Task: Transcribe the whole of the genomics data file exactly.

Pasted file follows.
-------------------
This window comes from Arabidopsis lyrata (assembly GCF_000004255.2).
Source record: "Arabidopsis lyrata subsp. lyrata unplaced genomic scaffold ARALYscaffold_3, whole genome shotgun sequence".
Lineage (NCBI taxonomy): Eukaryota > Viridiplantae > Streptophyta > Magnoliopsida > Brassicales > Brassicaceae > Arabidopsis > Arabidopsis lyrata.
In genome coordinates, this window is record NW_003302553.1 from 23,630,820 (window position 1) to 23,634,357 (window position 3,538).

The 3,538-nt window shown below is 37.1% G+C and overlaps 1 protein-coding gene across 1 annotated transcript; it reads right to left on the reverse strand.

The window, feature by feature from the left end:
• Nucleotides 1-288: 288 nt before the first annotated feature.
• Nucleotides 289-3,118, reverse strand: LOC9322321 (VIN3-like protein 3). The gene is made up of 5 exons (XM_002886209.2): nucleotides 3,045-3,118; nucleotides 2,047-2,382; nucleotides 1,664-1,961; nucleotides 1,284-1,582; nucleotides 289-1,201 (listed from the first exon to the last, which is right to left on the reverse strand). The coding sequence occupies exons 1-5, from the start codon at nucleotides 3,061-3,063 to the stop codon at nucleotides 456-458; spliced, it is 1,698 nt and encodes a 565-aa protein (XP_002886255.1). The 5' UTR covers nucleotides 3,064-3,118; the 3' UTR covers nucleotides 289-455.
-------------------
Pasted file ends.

This window comes from Arabidopsis lyrata (assembly GCF_000004255.2).
Source record: "Arabidopsis lyrata subsp. lyrata unplaced genomic scaffold ARALYscaffold_3, whole genome shotgun sequence".
Lineage (NCBI taxonomy): Eukaryota > Viridiplantae > Streptophyta > Magnoliopsida > Brassicales > Brassicaceae > Arabidopsis > Arabidopsis lyrata.
In genome coordinates, this window is record NW_003302553.1 from 23,630,820 (window position 1) to 23,634,357 (window position 3,538).

The 3,538-nt window shown below is 37.1% G+C and overlaps 1 protein-coding gene across 1 annotated transcript; it reads right to left on the reverse strand.

The window, feature by feature from the left end:
• Nucleotides 1-288: 288 nt before the first annotated feature.
• Nucleotides 289-3,118, reverse strand: LOC9322321 (VIN3-like protein 3). The gene is made up of 5 exons (XM_002886209.2): nucleotides 3,045-3,118; nucleotides 2,047-2,382; nucleotides 1,664-1,961; nucleotides 1,284-1,582; nucleotides 289-1,201 (listed from the first exon to the last, which is right to left on the reverse strand). The coding sequence occupies exons 1-5, from the start codon at nucleotides 3,061-3,063 to the stop codon at nucleotides 456-458; spliced, it is 1,698 nt and encodes a 565-aa protein (XP_002886255.1). The 5' UTR covers nucleotides 3,064-3,118; the 3' UTR covers nucleotides 289-455.